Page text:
Re: Including disabled people in cohousing, especially forming communities
From: Sharon Villines (
Date: Sun, 22 Oct 2017 07:15:10 -0700 (PDT)
On Fri, Oct 20, 2017 at 3:28 PM, Allison Tom <allison.tom [at]> wrote:

> What strategies have groups explored or implemented to extend the
> cohousing goal of inclusivity to people with various disabilities?

The first step is accessibility. wheelchair access to all or at least most 
units. Be aware of abilities to negotiate stairs and porch steps. I recently 
looked at the plans for a new community that had NO accessible units. Steps up 
to each unit. Doors slightly too narrow. Even the CH wasn’t accessible. When I 
mentioned this to the organizer, who had worked very hard on this project, he 
was silent. It had never occurred to him. There are a lot of things to think 
about when building a whole residential complex and it’s a challenge for those 
who are not professional developers. It’s easy to overlook an obvious 

Even if one’s own unit is accessible, everyone should be able to visit, attend 
parties, etc.

This is important to some people all the time but important to everyone 
sometimes. People break ankles and legs at all ages. When one’s apartment is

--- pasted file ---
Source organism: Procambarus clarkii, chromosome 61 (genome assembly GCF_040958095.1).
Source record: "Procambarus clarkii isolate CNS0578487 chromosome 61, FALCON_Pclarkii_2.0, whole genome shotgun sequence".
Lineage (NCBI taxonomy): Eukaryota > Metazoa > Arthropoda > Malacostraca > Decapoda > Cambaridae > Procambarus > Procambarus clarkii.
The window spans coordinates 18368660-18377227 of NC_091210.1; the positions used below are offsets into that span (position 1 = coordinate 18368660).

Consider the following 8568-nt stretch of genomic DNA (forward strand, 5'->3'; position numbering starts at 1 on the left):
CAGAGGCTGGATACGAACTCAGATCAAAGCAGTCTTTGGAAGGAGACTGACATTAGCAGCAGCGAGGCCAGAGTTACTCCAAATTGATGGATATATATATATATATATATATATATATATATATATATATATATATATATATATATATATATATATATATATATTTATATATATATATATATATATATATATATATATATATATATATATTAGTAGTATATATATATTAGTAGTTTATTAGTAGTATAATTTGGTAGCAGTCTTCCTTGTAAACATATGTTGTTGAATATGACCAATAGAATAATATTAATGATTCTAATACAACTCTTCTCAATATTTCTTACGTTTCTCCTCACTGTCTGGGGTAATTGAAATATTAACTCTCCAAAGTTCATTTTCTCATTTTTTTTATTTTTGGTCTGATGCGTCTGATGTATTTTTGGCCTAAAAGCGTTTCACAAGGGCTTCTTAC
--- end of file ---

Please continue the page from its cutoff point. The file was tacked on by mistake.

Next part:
being renovated or has had major water damage, one has to be able to stay a few 
days in another unit or the guestrooms.

We have residents with serious physical challenges and other issues raised have 
not been a problem — namely workshare. There are a million things that need to 
be done that do not require the ability to leap tall buildings or scale high 
walls. The most important thing is that _everyone_ in the community take 
initiative for their own inclusion in the community. This may be obvious for 
someone who is not so capable physically but also with other life circumstances 
like having 8 children or a critically ill spouse or a job that requires long 
hours and travel. Self-sufficiency and initiative is still important. We are 
also blessed with several residents who are more than available for tasks like 
taking out your trash or picking up a prescription or changing the battery in 
your smoke detector.

We have people who rarely come to meetings but who are still involved and 
central to the life of the community. Others who rarely come to meals. Some who 
do their workshare jobs at midnight or three in the morning. 

Personally, I can’t imagine a community that wouldn’t make allowances for 
whatever limitations anyone has for whatever period of time — 3 months or three 
years. Like everything else in life it depends on personalities more than 
anything else.

Sharon Villines
Takoma Village Cohousing, Washington DC

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